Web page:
Rotarians give vital support to families of Ebola victims

This woman has been left to bring up her three grandchildren after Ebola claimed the lives of their parents.
This woman has been left to bring up her three grandchildren after Ebola claimed the lives of their parents.

Rotarians are supporting the efforts of a St Andrews post graduate to provide a vital relief to families experiencing the horrors of Ebola.

Zik Conteh, from Sierra Leone, spoke to a group from St Andrews Rotaract, and St Andrews and Kilrymont Rotary Clubs.

He was able to give a personal account of the difficulties, cruelties and hardship faced in his home country as a result of the Ebola epidemic, which has so far killed more than 8000 people, mainly in west Africa.

His heartbreaking reports of the devastation caused by this deadly disease – which has so far killed more than 8000 people, including around 3000 in Sierra Leone – prompted members of St Andrews Rotary Club to support households in one small village.

Hamish Tait, chairman of the club’s international committee, said: “We are all familiar with the images on television of health workers clad in protective clothing, of the various health facilities dealing with the victims and the awful pictures of dealing with the dead.

“Zik focussed on an issue we don’t hear much about – the impact of quarantine.

‘‘When a case of Ebola is identified, the household is put into quarantine for three weeks during which time they cannot get out to obtain even basic supplies.

“And if another member of the family falls victim, the period of quarantine is extended for a further three weeks, and so on.

“Although we had already donated £1000 to the Disasters Emergency Committee appeal to support the various organisations dealing with the crisis, the members felt there was an urgent need to give assistance and asked Zik for advice on what could be done.”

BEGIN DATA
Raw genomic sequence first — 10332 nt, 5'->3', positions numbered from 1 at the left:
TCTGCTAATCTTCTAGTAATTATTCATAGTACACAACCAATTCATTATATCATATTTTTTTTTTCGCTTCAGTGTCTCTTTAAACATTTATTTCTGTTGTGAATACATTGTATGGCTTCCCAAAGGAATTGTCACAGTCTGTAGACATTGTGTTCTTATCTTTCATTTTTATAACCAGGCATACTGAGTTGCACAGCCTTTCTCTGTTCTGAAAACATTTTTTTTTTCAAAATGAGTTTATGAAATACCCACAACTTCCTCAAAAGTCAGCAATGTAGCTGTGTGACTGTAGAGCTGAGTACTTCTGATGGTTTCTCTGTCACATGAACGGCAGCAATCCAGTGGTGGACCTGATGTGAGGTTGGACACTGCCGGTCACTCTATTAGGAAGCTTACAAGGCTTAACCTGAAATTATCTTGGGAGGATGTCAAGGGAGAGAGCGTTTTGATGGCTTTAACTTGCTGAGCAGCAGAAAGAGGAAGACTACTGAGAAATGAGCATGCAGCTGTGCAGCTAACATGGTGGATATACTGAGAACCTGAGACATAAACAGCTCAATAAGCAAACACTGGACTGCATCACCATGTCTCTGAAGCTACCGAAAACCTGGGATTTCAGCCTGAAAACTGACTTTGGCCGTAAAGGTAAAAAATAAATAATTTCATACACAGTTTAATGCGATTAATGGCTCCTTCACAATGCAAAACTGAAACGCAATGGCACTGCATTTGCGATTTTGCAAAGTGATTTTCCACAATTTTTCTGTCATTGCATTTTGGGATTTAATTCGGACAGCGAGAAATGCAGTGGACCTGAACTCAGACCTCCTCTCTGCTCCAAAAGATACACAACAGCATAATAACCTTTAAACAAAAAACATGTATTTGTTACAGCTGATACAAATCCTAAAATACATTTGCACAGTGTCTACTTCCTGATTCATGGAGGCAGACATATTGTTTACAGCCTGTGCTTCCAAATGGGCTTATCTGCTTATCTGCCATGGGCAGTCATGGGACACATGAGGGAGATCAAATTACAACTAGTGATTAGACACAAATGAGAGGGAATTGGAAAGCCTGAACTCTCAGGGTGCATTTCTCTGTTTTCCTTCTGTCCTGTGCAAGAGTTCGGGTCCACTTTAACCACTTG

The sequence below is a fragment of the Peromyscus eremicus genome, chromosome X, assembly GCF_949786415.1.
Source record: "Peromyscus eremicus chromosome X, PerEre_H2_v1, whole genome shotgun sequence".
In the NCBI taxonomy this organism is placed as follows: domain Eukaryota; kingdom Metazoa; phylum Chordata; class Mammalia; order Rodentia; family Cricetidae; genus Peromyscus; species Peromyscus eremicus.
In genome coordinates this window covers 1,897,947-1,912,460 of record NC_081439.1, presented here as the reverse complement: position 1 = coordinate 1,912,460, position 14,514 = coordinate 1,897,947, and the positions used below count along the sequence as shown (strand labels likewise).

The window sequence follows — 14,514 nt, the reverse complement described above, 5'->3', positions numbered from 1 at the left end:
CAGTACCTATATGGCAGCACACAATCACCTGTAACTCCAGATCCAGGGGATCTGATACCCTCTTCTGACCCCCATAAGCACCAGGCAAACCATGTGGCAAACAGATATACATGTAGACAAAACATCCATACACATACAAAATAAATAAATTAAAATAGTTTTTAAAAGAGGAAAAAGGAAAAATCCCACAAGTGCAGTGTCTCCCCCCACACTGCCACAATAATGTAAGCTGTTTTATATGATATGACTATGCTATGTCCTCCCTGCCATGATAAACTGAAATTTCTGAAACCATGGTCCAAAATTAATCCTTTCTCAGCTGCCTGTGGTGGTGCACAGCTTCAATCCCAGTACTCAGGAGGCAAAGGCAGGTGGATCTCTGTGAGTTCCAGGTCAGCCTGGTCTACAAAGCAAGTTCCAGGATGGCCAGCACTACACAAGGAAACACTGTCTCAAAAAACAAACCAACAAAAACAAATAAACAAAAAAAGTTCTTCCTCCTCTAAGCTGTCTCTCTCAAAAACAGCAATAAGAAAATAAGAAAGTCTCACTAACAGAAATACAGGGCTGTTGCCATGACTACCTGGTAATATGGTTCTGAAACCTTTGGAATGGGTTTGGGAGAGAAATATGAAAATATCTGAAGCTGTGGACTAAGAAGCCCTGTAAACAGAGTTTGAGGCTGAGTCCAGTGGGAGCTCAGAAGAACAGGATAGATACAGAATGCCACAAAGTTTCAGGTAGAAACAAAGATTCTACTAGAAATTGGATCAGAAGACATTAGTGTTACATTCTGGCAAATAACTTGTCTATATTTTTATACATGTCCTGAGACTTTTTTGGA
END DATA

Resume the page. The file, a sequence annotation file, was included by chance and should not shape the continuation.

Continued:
Zik came up with a small project, costing £1000, working with an organisation called MasterPeace Club Sierra Leone, to deliver supplies to affected households to a small village outside Freetown, where 90 people have already been lost to the deadly virus.

He’s been back in touch with the club to report food and supplies have been successfully delivered to many affected families, and highlighted one particular story about an old woman.

Zik said: “She lost her daughter and her son-in-law over the past two weeks. She now has to take care of her three grandchildren who survived.

“They had not had food for two days.

‘‘Thanks to our intervention, they received a double package that includes two bags of rice and other condiments.

“This should keep them alive for the next two months. Stories like this made me and my team shed tears. The community really appreciated your act of kindness.”

In turn, the rotary club has passed on its thanks for the support from the community of St Andrews which allowed the members to engage in this project.